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Game #89: A’s win! Against the Astros!

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Sweep avoided!

Oakland Athletics v Houston Astros Photo by Bob Levey/Getty Images

Lately the Oakland A’s have been doing just enough to lose games. On Thursday they finally did just enough to win one.

The A’s scored two runs in the 1st inning and held onto that lead for the rest of the afternoon in a 2-1 victory over the Houston Astros at Minute Maid Park. The win in the series finale avoids a sweep at the hands of the AL West division rivals.

*** Click here to revisit today’s Game Thread! ***

Oakland’s offense struck right away in the opening frame, just as they had in the first two games of this series against the Astros. Elvis Andrus doubled, and Matt Olson followed with a shallow fly to no-man’s land in left field that barely landed fair for a lucky double and an RBI. Three batters in, they had their first run, and then Jed Lowrie singled to drive home Olson.

The A’s had an early 2-0 lead, but they never scored again. They put runners on second and third in the 2nd inning, but Andrus flew out to the warning track. They put two on in the 4th but couldn’t push them home. And then they just scattered a few singles the rest of the way. After going 2-for-2 with runners in scoring position in the 1st, they went 0-for-3 the rest of the way, which is more notable for the mere three opportunities than the zero hits.

Fortunately, mercifully, two runs turned out to be enough today, against the most productive lineup in the majors. Oakland starter Frankie Montas was brilliant, and the bullpen sealed the save without much drama.

The Astros couldn’t touch Montas at all for most of the afternoon. Their first four batters struck out, and six of their first eight. By the end of the 4th inning, he’d faced 15 batters and retired 12 of them, nine by way of strikeout. They finally got to him in the 7th, with back-to-back doubles to drive home a run, but overall they only hit the ball particularly well four times.

  • Montas: 6⅔ ip, 1 run, 10 Ks, 1 BB, 5 hits, 95 pitches, 85.5 mph EV

That’s arguably the right-hander’s best start of the season, and it came at the perfect moment against the toughest opponent there is, and on the road. It’s the third time in as many tries that Montas has been good against Houston this year, and the second time he’s beaten them.

He did get a bit of help from his catcher, as Aramis Garcia threw out a base stealer.

But Montas didn’t go the full nine, which meant the bullpen would need to lock down the final outs. Yusmeiro Petit got one to end the 7th and strand Montas’ last runner, and then Lou Trivino in the 8th and Jake Diekman in the 9th each tiptoed around leadoff baserunners to get through their innings unscathed. Diekman’s frame went quickly, with the first pitch going for a single, and the second pitch being tapped for a double play. Five pitches later, a soft lineout ended it.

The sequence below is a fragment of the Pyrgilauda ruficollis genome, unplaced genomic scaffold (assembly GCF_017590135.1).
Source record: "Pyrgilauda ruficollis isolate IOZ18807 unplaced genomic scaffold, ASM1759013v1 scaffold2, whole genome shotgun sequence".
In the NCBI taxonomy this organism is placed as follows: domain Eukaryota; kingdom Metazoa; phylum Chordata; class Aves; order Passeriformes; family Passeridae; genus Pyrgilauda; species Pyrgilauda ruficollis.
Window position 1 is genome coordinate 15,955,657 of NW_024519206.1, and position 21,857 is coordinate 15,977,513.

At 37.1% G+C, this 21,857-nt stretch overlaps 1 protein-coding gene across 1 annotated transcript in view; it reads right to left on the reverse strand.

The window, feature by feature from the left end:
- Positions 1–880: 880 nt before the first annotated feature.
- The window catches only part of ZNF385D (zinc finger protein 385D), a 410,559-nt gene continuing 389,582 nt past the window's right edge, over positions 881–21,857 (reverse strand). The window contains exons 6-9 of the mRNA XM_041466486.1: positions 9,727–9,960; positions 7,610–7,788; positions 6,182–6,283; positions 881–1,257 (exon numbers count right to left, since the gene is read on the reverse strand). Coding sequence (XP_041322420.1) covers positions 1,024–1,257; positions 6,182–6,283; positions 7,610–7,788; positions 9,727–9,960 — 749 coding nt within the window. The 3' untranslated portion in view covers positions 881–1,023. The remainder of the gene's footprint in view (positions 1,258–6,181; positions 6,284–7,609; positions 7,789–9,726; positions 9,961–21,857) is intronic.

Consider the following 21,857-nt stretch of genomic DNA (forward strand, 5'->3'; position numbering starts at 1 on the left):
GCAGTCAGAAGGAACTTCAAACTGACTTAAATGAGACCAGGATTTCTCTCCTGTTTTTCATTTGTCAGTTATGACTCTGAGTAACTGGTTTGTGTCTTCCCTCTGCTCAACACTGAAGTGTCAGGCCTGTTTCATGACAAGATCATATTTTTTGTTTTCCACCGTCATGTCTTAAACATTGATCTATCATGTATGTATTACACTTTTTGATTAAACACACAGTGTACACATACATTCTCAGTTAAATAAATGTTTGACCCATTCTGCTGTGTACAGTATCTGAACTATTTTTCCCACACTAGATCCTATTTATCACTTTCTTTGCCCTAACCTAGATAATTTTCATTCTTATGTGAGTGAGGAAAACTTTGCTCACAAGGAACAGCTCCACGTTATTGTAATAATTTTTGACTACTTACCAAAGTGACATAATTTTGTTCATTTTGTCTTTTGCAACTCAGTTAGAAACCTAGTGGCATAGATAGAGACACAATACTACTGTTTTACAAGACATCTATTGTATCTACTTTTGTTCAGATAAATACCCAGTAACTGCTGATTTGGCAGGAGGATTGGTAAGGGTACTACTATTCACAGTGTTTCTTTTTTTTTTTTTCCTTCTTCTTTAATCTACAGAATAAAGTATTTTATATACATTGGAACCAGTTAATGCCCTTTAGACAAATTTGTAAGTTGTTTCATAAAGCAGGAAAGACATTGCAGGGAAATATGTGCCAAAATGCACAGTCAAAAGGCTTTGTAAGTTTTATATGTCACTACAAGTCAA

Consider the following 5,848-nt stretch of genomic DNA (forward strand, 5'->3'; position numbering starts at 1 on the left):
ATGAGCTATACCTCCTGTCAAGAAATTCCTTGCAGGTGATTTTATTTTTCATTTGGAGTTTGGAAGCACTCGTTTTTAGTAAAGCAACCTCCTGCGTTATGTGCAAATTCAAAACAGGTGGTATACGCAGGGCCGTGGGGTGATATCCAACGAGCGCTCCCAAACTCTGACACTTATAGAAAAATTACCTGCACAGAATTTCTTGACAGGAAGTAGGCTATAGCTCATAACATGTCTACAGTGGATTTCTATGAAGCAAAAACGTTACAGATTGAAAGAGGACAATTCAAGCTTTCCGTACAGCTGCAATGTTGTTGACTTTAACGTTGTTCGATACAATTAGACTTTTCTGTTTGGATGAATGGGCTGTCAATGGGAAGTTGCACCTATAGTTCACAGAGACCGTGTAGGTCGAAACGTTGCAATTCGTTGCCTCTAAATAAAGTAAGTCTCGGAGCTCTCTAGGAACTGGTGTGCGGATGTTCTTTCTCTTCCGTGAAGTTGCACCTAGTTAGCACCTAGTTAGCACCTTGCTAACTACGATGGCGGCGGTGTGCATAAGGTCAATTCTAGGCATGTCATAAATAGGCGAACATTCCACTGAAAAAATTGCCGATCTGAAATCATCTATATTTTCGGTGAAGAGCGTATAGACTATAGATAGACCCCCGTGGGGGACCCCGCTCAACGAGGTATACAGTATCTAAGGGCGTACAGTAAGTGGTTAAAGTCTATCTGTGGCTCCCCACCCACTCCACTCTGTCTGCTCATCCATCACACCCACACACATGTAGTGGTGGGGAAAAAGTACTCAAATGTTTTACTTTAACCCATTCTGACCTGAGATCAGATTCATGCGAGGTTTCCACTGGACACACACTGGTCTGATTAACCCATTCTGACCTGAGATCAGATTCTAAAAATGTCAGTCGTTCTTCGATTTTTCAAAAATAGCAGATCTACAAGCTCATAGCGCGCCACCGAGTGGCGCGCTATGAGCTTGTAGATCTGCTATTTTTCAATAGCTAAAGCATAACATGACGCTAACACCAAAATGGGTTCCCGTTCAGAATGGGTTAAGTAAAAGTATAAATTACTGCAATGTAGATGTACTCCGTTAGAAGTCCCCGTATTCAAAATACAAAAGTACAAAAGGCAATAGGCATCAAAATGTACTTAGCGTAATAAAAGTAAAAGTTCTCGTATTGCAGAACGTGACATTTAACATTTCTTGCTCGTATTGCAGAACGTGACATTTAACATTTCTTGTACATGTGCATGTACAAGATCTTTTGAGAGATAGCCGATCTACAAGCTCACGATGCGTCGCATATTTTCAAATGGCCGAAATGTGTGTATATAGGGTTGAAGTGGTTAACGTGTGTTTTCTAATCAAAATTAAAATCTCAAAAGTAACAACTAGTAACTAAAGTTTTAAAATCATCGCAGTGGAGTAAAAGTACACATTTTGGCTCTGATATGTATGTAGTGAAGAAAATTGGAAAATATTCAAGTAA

Nervous A’s fans waited for that lineout to somehow be overturned into a homer to tie the score, but nope, the game was officially over and Oakland had won.

Exhale

We all needed that one. The team needed it in the standings, and the fans needed it amid what has now turned into three weeks of tough losses. Before today they’d dropped five of six, and eight of 11, and 12 of 17. At least they escaped Houston with one win.

But did they really play any differently than we’ve seen lately? They did several things well just like they’ve been doing all along, like Montas’ start, and the 1st-inning rally, and some sharp defense, and clean bullpen work. And they also weren’t perfect, with eight scoreless innings at the plate, and failing to capitalize on some atrocious Astros defense. But this time it added up to enough, where similar formulas haven’t so many times recently.

The A’s didn’t do any individual thing today that they haven’t been doing lately. But instead of failing to find the one extra thing they needed to right, they were able to avoid the one extra thing going wrong that could have sunk them, like serving up a bloop-and-a-blast that could have turned this into a loss, or a leadoff walk later scoring on an error and forcing extra innings, or whatever.

It used to go well like this more often in May and June, and it can again. You’d also like to play even better and win some blowouts, and this victory doesn’t suddenly change any of the critical needs on Oakland’s roster, but someone has to come out on top in the close games too and today was a reminder of what it looks like when it’s you. Same as the previous losses, but with as little as one more play going in your favor.

The A’s are now 11 games over the .500 mark, and are guaranteed to come out of the All-Star break in no worse than the second Wild Card position.